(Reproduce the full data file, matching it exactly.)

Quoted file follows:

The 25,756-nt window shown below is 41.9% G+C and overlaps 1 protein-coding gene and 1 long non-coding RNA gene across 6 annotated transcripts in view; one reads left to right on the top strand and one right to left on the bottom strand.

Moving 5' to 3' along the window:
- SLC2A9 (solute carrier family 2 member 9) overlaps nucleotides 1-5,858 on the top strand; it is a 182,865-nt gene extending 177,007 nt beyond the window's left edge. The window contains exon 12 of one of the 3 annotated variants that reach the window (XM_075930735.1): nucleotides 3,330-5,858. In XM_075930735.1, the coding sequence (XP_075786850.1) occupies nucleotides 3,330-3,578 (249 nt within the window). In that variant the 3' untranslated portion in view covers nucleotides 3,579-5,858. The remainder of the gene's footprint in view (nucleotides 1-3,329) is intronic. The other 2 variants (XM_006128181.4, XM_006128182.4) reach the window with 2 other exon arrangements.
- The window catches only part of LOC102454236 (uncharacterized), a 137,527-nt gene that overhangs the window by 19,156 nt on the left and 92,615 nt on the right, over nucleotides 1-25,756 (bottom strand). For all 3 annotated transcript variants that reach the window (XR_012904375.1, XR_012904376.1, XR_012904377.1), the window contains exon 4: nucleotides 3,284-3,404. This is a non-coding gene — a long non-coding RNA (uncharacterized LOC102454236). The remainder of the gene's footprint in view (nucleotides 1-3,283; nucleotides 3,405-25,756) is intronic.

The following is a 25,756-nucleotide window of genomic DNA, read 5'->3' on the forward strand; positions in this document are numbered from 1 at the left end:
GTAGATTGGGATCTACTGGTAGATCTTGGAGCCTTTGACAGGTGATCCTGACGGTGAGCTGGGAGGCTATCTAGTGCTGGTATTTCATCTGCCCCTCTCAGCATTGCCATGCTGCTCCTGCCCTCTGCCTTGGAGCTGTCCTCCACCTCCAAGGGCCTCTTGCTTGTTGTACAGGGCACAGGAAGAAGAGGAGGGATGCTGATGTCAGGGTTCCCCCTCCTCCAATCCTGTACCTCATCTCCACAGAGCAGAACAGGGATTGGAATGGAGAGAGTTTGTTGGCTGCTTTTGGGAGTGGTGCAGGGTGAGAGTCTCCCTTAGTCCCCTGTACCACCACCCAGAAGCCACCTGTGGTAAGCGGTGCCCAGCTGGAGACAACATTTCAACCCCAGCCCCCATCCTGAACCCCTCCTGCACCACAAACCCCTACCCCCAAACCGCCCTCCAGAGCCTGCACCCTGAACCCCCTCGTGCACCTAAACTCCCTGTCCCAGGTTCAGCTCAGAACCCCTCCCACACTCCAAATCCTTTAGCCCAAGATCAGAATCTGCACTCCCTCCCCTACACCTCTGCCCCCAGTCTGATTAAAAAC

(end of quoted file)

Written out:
The 25,756-nt window shown below is 41.9% G+C and overlaps 1 protein-coding gene and 1 long non-coding RNA gene across 6 annotated transcripts in view; one reads left to right on the top strand and one right to left on the bottom strand.

Moving 5' to 3' along the window:
- SLC2A9 (solute carrier family 2 member 9) overlaps nucleotides 1-5,858 on the top strand; it is a 182,865-nt gene extending 177,007 nt beyond the window's left edge. The window contains exon 12 of one of the 3 annotated variants that reach the window (XM_075930735.1): nucleotides 3,330-5,858. In XM_075930735.1, the coding sequence (XP_075786850.1) occupies nucleotides 3,330-3,578 (249 nt within the window). In that variant the 3' untranslated portion in view covers nucleotides 3,579-5,858. The remainder of the gene's footprint in view (nucleotides 1-3,329) is intronic. The other 2 variants (XM_006128181.4, XM_006128182.4) reach the window with 2 other exon arrangements.
- The window catches only part of LOC102454236 (uncharacterized), a 137,527-nt gene that overhangs the window by 19,156 nt on the left and 92,615 nt on the right, over nucleotides 1-25,756 (bottom strand). For all 3 annotated transcript variants that reach the window (XR_012904375.1, XR_012904376.1, XR_012904377.1), the window contains exon 4: nucleotides 3,284-3,404. This is a non-coding gene — a long non-coding RNA (uncharacterized LOC102454236). The remainder of the gene's footprint in view (nucleotides 1-3,283; nucleotides 3,405-25,756) is intronic.

The following is a 25,756-nucleotide window of genomic DNA, read 5'->3' on the forward strand; positions in this document are numbered from 1 at the left end:
GTAGATTGGGATCTACTGGTAGATCTTGGAGCCTTTGACAGGTGATCCTGACGGTGAGCTGGGAGGCTATCTAGTGCTGGTATTTCATCTGCCCCTCTCAGCATTGCCATGCTGCTCCTGCCCTCTGCCTTGGAGCTGTCCTCCACCTCCAAGGGCCTCTTGCTTGTTGTACAGGGCACAGGAAGAAGAGGAGGGATGCTGATGTCAGGGTTCCCCCTCCTCCAATCCTGTACCTCATCTCCACAGAGCAGAACAGGGATTGGAATGGAGAGAGTTTGTTGGCTGCTTTTGGGAGTGGTGCAGGGTGAGAGTCTCCCTTAGTCCCCTGTACCACCACCCAGAAGCCACCTGTGGTAAGCGGTGCCCAGCTGGAGACAACATTTCAACCCCAGCCCCCATCCTGAACCCCTCCTGCACCACAAACCCCTACCCCCAAACCGCCCTCCAGAGCCTGCACCCTGAACCCCCTCGTGCACCTAAACTCCCTGTCCCAGGTTCAGCTCAGAACCCCTCCCACACTCCAAATCCTTTAGCCCAAGATCAGAATCTGCACTCCCTCCCCTACACCTCTGCCCCCAGTCTGATTAAAAAC